"While it's true that presidents from both parties made their own choices for US attorney positions across the country, they have always done so in an orderly fashion that doesn't put ongoing investigations at risk," the New York Democrat said.

"They ask for letters of resignation, but the attorneys are allowed to stay on the job until their successor is confirmed," Schumer said.

Senator Patrick Leahy, Ranking Member of the Senate Judiciary Committee, cast aspersions over the independence of the Justice Department.

"The abrupt, Friday night firing of all remaining US Attorneys -- including Preet Bharara, a well respected, tough prosecutor who the President promised could stay -- is another reminder that the independence of the Justice Department is at risk under this administration," he said.

Leahy noted that the President and Attorney General demanded resignations immediately, not even allowing them to remain until successors are nominated and confirmed.

"The Senate will now have to carefully evaluate the President's selected replacements," Leahy said.

"They will have a high bar to prove they have the necessary courage and fidelity to the law, like Sally Yates, to say 'no' to a President who will need to hear it regularly," he said.

Bharara's firing from office also attracted a furious reaction from the South Asian Bar Association (SABA).

"Following previous reports that Mr Bharara was asked to remain in his role as US Attorney for the Southern District of New York, the SABA of North America is disappointed in the President's decision to terminate him this morning," said SABA president Vichal Kumar.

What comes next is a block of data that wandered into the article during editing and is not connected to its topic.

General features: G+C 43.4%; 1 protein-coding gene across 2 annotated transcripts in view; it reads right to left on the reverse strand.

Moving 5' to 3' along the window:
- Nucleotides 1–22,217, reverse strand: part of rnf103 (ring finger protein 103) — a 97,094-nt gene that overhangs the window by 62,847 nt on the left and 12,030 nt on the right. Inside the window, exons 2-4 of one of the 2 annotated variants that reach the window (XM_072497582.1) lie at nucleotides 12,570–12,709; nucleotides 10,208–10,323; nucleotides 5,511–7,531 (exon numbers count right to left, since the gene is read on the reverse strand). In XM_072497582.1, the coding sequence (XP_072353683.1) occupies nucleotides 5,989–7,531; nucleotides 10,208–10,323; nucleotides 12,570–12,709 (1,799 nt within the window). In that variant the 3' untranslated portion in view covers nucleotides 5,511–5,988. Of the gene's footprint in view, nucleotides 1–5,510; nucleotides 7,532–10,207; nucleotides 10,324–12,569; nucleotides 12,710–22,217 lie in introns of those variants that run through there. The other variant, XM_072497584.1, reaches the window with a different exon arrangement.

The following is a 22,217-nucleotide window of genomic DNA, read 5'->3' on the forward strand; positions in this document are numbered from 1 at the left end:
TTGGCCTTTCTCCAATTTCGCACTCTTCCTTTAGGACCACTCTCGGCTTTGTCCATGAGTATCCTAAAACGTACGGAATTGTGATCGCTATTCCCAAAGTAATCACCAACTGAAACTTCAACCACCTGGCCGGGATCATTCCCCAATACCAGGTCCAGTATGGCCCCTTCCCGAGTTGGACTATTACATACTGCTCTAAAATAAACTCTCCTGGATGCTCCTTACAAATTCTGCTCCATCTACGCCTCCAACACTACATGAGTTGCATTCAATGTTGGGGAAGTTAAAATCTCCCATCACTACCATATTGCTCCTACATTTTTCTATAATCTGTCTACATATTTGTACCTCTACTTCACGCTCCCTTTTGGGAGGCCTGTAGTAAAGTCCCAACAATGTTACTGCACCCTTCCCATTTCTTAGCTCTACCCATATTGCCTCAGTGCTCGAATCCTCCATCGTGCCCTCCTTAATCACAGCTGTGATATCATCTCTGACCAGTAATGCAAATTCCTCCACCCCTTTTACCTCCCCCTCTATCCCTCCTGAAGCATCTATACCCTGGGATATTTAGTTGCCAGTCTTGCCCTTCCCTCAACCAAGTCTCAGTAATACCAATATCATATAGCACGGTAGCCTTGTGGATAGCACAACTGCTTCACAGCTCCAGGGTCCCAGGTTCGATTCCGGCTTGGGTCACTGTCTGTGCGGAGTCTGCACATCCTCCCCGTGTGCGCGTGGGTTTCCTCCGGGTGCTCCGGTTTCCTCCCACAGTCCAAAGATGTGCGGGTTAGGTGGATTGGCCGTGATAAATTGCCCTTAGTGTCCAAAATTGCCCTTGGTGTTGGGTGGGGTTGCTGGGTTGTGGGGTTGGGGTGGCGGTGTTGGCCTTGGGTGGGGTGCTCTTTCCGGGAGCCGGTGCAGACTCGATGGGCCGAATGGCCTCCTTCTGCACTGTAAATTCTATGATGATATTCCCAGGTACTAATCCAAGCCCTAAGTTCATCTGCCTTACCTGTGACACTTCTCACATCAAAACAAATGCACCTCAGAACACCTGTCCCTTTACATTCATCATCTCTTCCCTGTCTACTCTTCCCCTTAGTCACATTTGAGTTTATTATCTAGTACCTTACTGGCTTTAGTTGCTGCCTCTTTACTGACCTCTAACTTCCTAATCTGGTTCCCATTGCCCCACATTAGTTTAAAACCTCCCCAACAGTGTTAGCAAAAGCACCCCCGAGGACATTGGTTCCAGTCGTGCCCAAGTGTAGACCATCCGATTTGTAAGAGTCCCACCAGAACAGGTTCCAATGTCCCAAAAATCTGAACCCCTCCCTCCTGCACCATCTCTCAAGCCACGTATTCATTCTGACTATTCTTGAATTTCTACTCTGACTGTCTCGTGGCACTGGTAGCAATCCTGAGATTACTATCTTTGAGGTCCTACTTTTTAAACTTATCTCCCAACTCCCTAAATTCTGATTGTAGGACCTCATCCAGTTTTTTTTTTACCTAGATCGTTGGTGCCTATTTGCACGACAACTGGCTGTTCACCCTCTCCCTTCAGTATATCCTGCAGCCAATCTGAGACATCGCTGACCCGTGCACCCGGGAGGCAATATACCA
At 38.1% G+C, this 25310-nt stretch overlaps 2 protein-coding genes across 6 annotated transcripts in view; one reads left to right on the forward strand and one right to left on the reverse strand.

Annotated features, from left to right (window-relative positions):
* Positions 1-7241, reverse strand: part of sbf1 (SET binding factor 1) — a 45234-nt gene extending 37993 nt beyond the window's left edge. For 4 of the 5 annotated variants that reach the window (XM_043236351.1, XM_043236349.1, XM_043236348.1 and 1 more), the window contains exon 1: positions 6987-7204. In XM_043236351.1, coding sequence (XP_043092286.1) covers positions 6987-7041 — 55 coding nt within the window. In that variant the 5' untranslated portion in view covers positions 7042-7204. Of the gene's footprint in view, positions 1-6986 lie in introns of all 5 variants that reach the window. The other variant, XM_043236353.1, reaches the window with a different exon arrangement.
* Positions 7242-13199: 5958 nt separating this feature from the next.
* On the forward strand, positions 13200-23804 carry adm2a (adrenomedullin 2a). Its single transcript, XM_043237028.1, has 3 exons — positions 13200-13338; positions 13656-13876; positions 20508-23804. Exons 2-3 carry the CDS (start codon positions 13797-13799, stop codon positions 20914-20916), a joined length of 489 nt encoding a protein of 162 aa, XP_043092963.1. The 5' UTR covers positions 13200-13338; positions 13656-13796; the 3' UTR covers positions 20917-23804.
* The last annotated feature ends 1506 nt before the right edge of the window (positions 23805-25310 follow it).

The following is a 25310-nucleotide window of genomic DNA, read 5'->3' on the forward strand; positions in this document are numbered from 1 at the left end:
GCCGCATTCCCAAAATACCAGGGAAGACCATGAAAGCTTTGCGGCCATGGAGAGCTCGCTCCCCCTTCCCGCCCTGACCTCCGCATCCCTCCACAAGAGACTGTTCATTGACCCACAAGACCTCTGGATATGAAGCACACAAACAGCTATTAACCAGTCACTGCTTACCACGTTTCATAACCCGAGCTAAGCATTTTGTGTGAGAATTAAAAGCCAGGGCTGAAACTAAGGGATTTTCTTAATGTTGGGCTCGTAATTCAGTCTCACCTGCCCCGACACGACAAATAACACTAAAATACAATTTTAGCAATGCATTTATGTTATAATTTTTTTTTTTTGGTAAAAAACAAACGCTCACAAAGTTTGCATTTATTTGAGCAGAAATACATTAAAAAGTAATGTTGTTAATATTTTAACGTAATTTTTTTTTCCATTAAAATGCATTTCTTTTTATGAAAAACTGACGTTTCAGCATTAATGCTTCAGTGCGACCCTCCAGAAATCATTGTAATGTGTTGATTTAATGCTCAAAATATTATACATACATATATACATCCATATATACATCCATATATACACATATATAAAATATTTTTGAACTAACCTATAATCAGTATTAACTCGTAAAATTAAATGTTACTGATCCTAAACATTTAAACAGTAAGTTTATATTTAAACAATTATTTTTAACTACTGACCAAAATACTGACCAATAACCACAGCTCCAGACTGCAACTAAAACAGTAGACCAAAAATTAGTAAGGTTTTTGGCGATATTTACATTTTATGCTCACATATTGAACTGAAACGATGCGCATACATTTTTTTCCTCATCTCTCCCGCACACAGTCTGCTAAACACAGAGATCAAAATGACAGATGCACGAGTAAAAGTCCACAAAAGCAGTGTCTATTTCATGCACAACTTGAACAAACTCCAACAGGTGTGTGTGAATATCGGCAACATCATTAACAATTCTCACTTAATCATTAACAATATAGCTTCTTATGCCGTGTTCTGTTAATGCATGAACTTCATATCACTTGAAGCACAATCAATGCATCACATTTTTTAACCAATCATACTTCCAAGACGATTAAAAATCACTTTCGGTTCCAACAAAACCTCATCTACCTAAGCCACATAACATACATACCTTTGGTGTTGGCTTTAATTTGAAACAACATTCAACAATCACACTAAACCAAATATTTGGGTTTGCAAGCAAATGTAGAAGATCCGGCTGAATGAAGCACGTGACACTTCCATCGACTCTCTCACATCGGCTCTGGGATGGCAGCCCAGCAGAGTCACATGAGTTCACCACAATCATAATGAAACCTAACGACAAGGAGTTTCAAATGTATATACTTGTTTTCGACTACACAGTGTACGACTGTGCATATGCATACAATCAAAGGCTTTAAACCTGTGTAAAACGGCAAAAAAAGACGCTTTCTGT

"A member, supporter and friend of SABA, Mr Bharara's legacy is one that South Asian legal professionals and the greater legal community can only hope to emulate," he said.

"His dedication to public service throughout his career is exemplified by his devotion to protecting the rights of all communities and not shying away from the toughest challenges.

We are proud of his accomplishments and wish him the best of luck," Kumar said.

Bharara has made a national and international mark for himself with many high-profile cases and investigations including foreign countries, insider trading and those involving US politicians. It was under his prosecution that India-born former Goldman Sachs director Rajat Gupta was convicted for insider trading in 2012.

Bharara has served 7 years as the US attorney for the Southern District of New York, a jurisdiction that includes the Trump Tower.

New York-based Indian American attorney Ravi Batra described the firing as disturbing.

"Given President Trump's most recent charge of being wiretapped during the Obama presidency, and November 30, 2016 was during the Obama presidency, this termination of Preet Bharara is most disturbing, and most unsettling," he said.

"It could be cloaking an unconstitutional breach between the executive and judicial branches of government by quashing pending investigations into Russian activities, and substantial questions about potential collusion by American citizens on American soil," Batra alleged.

"Or as the recent press reports confirmed that both the English and the Dutch intelligence agencies informed United States government that there are meetings in Europe between Russian operatives and people claiming to speak for the Trump campaign," he said.